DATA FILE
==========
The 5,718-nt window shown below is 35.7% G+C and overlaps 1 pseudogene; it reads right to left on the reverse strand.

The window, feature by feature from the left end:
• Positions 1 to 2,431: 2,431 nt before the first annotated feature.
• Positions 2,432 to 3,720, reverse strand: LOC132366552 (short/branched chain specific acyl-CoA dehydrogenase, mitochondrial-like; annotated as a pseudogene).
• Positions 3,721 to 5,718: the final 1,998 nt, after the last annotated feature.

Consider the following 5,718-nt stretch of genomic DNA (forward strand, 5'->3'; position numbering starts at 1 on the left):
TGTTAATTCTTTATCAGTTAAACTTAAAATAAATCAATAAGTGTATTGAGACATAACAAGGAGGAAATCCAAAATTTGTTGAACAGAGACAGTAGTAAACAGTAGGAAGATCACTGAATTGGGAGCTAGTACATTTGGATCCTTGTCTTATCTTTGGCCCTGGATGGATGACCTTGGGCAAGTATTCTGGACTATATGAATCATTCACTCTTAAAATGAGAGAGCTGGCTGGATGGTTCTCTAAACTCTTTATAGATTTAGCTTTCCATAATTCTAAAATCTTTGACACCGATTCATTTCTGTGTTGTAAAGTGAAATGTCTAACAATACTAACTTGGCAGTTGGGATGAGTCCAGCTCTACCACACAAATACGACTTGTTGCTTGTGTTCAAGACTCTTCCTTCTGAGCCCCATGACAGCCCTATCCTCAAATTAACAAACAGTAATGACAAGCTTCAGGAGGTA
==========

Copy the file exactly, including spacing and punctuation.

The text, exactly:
The 5,718-nt window shown below is 35.7% G+C and overlaps 1 pseudogene; it reads right to left on the reverse strand.

The window, feature by feature from the left end:
• Positions 1 to 2,431: 2,431 nt before the first annotated feature.
• Positions 2,432 to 3,720, reverse strand: LOC132366552 (short/branched chain specific acyl-CoA dehydrogenase, mitochondrial-like; annotated as a pseudogene).
• Positions 3,721 to 5,718: the final 1,998 nt, after the last annotated feature.

Consider the following 5,718-nt stretch of genomic DNA (forward strand, 5'->3'; position numbering starts at 1 on the left):
TGTTAATTCTTTATCAGTTAAACTTAAAATAAATCAATAAGTGTATTGAGACATAACAAGGAGGAAATCCAAAATTTGTTGAACAGAGACAGTAGTAAACAGTAGGAAGATCACTGAATTGGGAGCTAGTACATTTGGATCCTTGTCTTATCTTTGGCCCTGGATGGATGACCTTGGGCAAGTATTCTGGACTATATGAATCATTCACTCTTAAAATGAGAGAGCTGGCTGGATGGTTCTCTAAACTCTTTATAGATTTAGCTTTCCATAATTCTAAAATCTTTGACACCGATTCATTTCTGTGTTGTAAAGTGAAATGTCTAACAATACTAACTTGGCAGTTGGGATGAGTCCAGCTCTACCACACAAATACGACTTGTTGCTTGTGTTCAAGACTCTTCCTTCTGAGCCCCATGACAGCCCTATCCTCAAATTAACAAACAGTAATGACAAGCTTCAGGAGGTA